If travel is broken, Airbnb Trips is unlikely to “fix it”. Yet the analysis they do on their blog is largely agreeable. Certainly “travel has been replaced by tourism” and “we continue to distance ourselves from the places we visit”. But how can they claim to bridge that distance with cliché experiences?
Walking in the Streets of Barcelona with Detour – Photo Courtesy: Luc Mercelis @ Flickr
I was in Barcelona when I read about the launch of Airbnb Trips and among the numerous partnerships announced, I was particularly fascinated by that with Detour, a mobile app for location-aware audio walking tours, founded in 2013 by Groupon’s Andrew Mason and currently available in ten major cities.
It’s hard for travelers to find authentic experiences that make them feel a real connection to a place and the people that live there. […] We wanted a way to give people access to the people and stories that would bring every street corner to life – on their own terms. We think there should be a platform for augmenting the real world with audio that helps the walls talk – that’s why we created Detour.
Usually, the tours and activities which take place in Barcelona have titles such as “Intimate eBike Tour with Gourmet Tapas and Wine”, “Gaudi Route on Segway”, or “Gourmet Tapas Walking Tour and Flamenco Show”, so the fact that the only walk in Barcelona on Detour was called “Summer of Anarchy” just moved me.
For less than 5 dollars, I could “relive the incredible story of the first anarchist revolution with the people who fought it“, including Concha Liaño and George Orwell. Too tempting to resist. Homage to Catalonia resounded in my mind:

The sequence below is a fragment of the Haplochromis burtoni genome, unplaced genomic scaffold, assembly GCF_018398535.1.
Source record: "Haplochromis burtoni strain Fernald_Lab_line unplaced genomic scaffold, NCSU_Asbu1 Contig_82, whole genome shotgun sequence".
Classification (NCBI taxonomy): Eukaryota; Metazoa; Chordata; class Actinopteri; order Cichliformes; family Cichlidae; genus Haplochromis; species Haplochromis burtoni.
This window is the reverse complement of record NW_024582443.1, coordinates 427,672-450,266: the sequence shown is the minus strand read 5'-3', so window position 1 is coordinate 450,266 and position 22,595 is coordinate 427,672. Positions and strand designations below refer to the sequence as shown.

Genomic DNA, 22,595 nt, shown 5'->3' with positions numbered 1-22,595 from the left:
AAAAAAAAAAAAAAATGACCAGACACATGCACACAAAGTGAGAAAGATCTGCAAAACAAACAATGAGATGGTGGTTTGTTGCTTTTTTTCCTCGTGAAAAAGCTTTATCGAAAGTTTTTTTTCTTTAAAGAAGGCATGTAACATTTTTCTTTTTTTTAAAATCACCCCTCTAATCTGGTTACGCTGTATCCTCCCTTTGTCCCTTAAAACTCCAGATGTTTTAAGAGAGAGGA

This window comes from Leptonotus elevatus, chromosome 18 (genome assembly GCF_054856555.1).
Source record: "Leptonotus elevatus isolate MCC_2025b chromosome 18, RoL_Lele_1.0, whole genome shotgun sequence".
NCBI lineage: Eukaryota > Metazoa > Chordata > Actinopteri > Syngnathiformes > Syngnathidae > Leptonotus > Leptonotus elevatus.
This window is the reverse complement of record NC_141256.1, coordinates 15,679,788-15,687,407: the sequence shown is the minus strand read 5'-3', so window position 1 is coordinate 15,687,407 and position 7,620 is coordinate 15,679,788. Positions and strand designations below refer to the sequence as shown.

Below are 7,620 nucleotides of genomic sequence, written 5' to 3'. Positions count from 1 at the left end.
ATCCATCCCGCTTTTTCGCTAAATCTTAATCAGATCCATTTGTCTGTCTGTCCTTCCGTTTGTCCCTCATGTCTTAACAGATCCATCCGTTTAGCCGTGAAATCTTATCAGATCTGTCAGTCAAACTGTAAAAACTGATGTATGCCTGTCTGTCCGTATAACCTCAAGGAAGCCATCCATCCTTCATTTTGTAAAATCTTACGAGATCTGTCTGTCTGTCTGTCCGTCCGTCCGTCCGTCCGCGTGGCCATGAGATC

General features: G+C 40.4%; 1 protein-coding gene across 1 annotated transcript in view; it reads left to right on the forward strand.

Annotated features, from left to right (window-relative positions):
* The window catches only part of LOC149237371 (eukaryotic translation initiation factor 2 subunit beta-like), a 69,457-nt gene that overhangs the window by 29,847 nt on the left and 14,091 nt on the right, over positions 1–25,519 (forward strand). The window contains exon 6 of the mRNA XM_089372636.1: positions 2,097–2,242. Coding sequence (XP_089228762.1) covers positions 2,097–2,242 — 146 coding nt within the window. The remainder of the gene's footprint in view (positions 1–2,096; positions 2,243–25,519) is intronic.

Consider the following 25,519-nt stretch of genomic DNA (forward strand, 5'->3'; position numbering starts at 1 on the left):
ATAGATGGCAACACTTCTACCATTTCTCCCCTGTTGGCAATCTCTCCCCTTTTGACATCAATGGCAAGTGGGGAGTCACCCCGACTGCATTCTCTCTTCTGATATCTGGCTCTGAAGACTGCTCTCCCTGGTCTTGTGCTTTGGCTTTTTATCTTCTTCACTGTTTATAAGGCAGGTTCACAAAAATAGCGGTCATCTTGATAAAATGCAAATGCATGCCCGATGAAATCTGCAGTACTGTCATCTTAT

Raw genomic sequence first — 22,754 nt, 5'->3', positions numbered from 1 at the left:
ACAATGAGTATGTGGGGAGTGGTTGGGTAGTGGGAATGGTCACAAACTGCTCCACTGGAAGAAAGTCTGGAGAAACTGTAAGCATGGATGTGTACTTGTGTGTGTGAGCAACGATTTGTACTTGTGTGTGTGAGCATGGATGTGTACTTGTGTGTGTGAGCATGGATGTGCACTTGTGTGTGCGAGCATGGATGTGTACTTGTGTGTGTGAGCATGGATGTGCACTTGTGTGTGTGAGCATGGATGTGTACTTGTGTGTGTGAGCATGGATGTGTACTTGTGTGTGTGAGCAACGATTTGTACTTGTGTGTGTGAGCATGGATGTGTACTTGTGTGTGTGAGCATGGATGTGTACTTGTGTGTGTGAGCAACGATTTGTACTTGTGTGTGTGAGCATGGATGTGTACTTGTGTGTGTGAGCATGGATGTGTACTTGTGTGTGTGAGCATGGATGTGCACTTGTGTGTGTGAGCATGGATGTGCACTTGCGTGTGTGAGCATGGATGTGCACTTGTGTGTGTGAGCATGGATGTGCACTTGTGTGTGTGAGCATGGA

And the whole huge town of a million people was locked in a sort of violent inertia, a nightmare of noise without movement. […] Looking out from the observatory, I could grasp that the Ramblas formed a dividing line.
Detour’s “Summer of Anarchy“: No Tapas for My Audio Walking Tour in Barcelona
Armed with my camera, cell phone, and headphones, I was ready to “regain” Barcelona’s downtown. Yes, because the goal was basically to find out whether this part of the city should be considered off limits by the mere fact of being at the mercy of tourists or whether it is still possible to connect with its true spirit.
To take full possession of the reality of space, I forced myself to act like any tourist, strictly following the instructions of the audio guide. An iron discipline in all respects similar to that of the young libertarian anarchists of the 1930s.
The walking tour symbolically starts from Barcelona’s Funky Lobster Statue, and then touches the waterfront, the Columbus Monument, Las Ramblas, and the Old Town, up to San Felip Neri Square, whose Baroque church still bears the marks of the Civil War. Here the kids playing soccer on the scarred facade of the church made the miracle, creating the only truly genuine moment of the tour.
End of Detour: Kids Playing Soccer at San Felip Neri Square, Barcelona
In the previous hour and a half, in fact, the noise of the bombings and the stories of fighters contrasted with the forced joy of tourists intent on shopping or taking selfies. Old bunkers and underground printing facilities have been replaced by souvenir shops and tapas bars. As happened in many other European cities, the authenticity of the sites has been sacrificed on the altar of economic interests.
Nevertheless, the tour was totally inspiring. The surreal relationship between narrative and reality leads to believe that perhaps it is still possible to trace new paths even where everything seems to be lost. The concept of augmenting the real world perfectly adapts to the tourist atmosphere of the big urban centers and really allows to reimagine the space overcoming its physical drawbacks.
Think how great it would be to do an audio walking tour mindfully designed by a local poet, an architect, a painter, or a musician. Their unique imagination and knowledge of places could bring back to life the remains of a glorious past.